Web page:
FAST members serve as volunteer advisors offering information in the areas of law, criminal investigation, civil litigation, guardianship, fiduciary matters, banking and accounting, real estate, insurance, and senior services. FAST assists Adult Protective Services (APS), the Ombudsmen, law enforcement and attorneys in resolving complicated matters of abuse. Financial abuse occurs when someone improperly uses another persons’ money or property. If you suspect that you or someone you know is being financially abused, report it:
• Call Adult Protective Services (APS) for individuals living independently at 1 (800) 451-5155.
•Report suspicions of abuse to local law enforcement; the Seal Beach Police Department non-emergency line is (562) 799-4100
Report scams to the FTC online at https://www.ftccomplaintassistant.gov or call 1 (877) 382-4357.
How serious is it?
Many older people worry about their memory and other thinking abilities. For example, they might be concerned about taking longer than before to learn new things, or they might sometimes forget to pay a bill. These changes are usually signs of mild forgetfulness—often a normal part of aging—not serious memory problems.
What’s Normal Forgetfulness and What’s Not?
What’s the difference between normal, age-related forgetfulness and a serious memory problem? Serious memory problems make it hard to do everyday things like driving and shopping. Signs may include:
• Asking the same questions over and over again
• Getting lost in familiar places
• Not being able to follow instructions
• Becoming confused about time, people, and places
Some older adults have a condition called mild cognitive impairment, or MCI, in which they have more memory or other thinking problems than other people their age. People with MCI can take care of themselves and do their normal activities. MCI may be an early sign of Alzheimer’s, but not everyone with MCI will develop Alzheimer’s disease.
Signs of MCI include:
• Losing things often.
• Forgetting to go to important events or appointments
• Having more trouble coming up with desired words than other people of the same age
If you have MCI, visit your doctor every 6-12 months to see if you have any changes in memory and other thinking skills over time. There may be things you can do to maintain your memory and mental skills. No medications have been approved to treat MCI.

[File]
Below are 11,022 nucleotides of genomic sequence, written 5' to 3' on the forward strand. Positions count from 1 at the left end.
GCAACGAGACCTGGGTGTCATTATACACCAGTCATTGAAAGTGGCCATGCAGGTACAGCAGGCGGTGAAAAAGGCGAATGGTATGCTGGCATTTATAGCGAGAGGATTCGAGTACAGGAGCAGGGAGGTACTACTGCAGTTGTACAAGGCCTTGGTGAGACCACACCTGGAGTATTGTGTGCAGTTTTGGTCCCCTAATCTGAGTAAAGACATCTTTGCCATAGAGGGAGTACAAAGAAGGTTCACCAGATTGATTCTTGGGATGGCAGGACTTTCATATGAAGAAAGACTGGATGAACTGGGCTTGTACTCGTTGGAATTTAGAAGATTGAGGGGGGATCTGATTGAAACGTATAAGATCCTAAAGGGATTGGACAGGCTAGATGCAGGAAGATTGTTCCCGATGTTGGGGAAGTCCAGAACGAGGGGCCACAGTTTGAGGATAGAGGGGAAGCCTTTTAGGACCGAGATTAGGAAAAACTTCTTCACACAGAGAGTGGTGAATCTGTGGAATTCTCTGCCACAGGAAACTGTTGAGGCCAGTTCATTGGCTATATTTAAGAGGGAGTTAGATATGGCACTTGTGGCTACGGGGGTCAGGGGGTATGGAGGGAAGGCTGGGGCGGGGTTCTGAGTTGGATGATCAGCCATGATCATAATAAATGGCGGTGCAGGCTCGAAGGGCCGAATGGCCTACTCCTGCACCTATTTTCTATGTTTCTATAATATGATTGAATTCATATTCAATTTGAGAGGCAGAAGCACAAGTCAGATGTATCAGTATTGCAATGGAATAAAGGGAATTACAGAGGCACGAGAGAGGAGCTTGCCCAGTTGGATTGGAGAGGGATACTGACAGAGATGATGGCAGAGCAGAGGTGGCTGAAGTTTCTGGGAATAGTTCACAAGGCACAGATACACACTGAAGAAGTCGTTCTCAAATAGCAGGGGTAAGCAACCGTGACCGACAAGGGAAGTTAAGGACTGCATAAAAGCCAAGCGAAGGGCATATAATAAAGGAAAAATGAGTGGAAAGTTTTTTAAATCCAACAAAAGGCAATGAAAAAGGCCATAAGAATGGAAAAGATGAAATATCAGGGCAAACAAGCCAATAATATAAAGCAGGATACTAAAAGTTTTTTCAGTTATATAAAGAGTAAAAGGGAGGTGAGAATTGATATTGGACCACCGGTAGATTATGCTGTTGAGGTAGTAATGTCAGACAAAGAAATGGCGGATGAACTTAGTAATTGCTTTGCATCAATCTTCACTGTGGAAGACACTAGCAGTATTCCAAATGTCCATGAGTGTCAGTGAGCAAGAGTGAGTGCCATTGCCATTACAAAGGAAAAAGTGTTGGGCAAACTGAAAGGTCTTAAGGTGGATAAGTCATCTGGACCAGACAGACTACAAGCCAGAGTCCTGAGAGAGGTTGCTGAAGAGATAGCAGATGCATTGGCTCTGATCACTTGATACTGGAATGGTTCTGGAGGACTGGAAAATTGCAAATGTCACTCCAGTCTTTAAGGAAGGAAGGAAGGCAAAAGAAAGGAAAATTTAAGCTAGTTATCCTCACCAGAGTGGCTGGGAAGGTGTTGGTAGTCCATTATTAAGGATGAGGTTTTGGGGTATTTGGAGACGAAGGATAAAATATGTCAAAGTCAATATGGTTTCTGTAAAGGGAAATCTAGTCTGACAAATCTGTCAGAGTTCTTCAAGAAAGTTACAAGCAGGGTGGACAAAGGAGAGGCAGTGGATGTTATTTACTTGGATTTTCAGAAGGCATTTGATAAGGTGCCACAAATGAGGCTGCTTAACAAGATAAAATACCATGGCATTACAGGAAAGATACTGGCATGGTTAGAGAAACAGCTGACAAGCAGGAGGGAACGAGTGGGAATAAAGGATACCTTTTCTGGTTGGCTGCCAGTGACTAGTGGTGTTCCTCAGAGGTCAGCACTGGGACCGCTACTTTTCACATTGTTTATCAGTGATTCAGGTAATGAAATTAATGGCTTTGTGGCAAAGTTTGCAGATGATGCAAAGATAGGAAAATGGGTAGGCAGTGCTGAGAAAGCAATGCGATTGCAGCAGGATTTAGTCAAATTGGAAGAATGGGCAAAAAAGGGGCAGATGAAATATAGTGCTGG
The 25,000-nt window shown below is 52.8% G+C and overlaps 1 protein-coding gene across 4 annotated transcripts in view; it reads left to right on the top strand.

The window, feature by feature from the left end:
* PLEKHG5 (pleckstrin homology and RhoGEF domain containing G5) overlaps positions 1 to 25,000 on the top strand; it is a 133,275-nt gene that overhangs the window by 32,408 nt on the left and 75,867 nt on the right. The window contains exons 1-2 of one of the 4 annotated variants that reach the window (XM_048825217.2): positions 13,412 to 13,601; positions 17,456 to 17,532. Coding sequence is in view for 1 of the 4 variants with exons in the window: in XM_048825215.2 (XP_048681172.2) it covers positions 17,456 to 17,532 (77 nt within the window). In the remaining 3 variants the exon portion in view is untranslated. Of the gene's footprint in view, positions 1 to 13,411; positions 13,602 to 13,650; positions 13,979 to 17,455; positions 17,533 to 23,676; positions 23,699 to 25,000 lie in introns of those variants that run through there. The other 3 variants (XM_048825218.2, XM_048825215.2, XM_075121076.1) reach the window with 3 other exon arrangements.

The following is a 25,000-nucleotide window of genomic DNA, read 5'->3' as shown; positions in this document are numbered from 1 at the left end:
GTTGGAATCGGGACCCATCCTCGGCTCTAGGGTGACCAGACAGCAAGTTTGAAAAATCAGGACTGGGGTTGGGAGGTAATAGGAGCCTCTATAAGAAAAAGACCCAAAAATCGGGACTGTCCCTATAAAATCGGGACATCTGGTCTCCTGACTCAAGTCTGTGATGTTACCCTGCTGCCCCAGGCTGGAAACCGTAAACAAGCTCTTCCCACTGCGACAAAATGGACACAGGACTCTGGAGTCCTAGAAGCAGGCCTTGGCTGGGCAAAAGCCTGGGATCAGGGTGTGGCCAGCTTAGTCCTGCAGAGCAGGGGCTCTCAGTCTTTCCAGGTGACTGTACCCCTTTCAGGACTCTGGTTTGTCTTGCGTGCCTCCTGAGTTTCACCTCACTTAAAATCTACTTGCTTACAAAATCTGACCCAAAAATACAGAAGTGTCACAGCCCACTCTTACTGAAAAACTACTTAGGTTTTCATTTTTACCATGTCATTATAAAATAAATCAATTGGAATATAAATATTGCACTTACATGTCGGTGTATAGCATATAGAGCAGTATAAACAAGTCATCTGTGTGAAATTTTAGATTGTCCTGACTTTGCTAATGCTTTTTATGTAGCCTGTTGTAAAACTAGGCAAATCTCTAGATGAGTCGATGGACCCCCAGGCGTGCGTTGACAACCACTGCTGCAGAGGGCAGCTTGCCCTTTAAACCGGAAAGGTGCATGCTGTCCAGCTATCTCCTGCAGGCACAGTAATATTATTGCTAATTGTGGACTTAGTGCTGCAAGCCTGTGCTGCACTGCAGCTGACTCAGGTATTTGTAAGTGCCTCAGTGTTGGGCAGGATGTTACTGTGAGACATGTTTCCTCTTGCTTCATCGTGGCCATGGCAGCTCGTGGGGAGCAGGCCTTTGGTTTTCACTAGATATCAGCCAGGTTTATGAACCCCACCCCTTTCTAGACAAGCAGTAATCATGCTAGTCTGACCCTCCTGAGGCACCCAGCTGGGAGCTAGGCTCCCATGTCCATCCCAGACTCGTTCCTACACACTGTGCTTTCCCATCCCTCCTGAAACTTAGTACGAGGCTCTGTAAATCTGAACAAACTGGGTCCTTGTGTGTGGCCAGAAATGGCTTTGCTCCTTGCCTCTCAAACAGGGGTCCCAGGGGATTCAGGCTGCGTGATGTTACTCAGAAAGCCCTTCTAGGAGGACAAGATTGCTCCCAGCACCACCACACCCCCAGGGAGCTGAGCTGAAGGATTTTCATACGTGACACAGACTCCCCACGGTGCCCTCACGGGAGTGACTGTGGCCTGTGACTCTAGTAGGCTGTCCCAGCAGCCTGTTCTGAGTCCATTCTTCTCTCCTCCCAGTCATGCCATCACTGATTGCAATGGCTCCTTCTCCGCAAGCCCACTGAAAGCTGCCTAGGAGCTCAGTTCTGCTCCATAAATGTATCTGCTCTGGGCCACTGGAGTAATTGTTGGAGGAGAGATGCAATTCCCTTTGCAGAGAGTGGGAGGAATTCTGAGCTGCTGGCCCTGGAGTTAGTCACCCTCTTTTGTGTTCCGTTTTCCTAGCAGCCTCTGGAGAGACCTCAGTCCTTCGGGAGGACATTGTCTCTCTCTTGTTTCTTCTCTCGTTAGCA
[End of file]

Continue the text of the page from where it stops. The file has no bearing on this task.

Dementia and Aging
Dementia is the loss of cognitive functioning—thinking, remembering, learning and reasoning—and behavioral abilities to such an extent that it interferes with daily life and activities. Memory loss, though common, is not the only sign. A person may also have problems with language skills, visual perception, or paying attention. Some people have personality changes. Dementia is not a normal part of aging.
There are different forms of dementia. Alzheimer’s disease is the most common form in people over age 65.
When to Visit the Doctor for Memory Loss
If you, a family member or friend has problems remembering recent events or thinking clearly, talk with a doctor. He or she may suggest a thorough checkup to see what might be causing the symptoms.
The annual Medicare wellness visit includes an assessment for cognitive impairment. This visit is covered by Medicare for patients who have had Medicare Part B insurance for at least one year.
Memory and other thinking problems have many possible causes, including depression, an infection or a medication side effect. Sometimes, the problem can be treated, and the thinking problems disappear. Other times, the problem is a brain disorder, such as Alzheimer’s disease, which cannot be reversed. Finding the cause of the problems is important to determine the best course of action.
—from the National Institute on Aging
GETTING YOUR AFFAIRS IN ORDER
Elder law attorneys can help protect assets
“It’s always too soon until it’s too late”
by Cindy Tostado
member resources and assistance liaison
We are witnessing a rise in situations where a Leisure World unit becomes inaccessible following the death of a shareholder. These units are locked down until legal authority can be proved or obtained. Legal authority may need to be obtained through a court process of probate. Probate can take up to two years from start to finish and can have costly fees of 6-15 percent of the gross value of the estate. This can all be avoided by careful legal planning.
Seeking out an Elder Law Attorney’s (ELA) advice and direction will help you and your loved ones protect yourself and your assets.
Without proper legal documents your property can be held up in a court proceeding called “probate.” A Living Trust is a legal document that owns your property and passes your property to your beneficiaries when you die without going through probate court. Other legal documents that are equally important are the Durable Power of Attorney for Medical and Financial. These documents give a designated person the legal authority to make medical and financial decisions for you if you cannot.
Depending on your family situation and applicable state laws, an elder law attorney may guide you in planning your future. An ELA helps older people and their families by:
• Interpreting state laws
• Planning how their wishes will be carried out
• Explaining their financial options
• Teaching how to preserve financial assets while caring for a loved one
Seek out the advice and guidance of an ELA to see what documents and planning are best for you. Here are basic steps to getting your affairs in order:
• Gather everything you can about your income, property, investments, insurance and savings.
• Put copies of legal documents and other important papers in one secure place. Review regularly to see if there is anything new to add.
• Tell a trusted family member or advisor where you put your important papers. If you do not have a relative or friend you trust, ask a lawyer to help.
• Give permission in advance for your doctor or lawyer to talk with your family member or advisor as needed. You can give your permission in advance to Medicare, a credit card company, your bank, or your doctor. You may need to sign and return a form.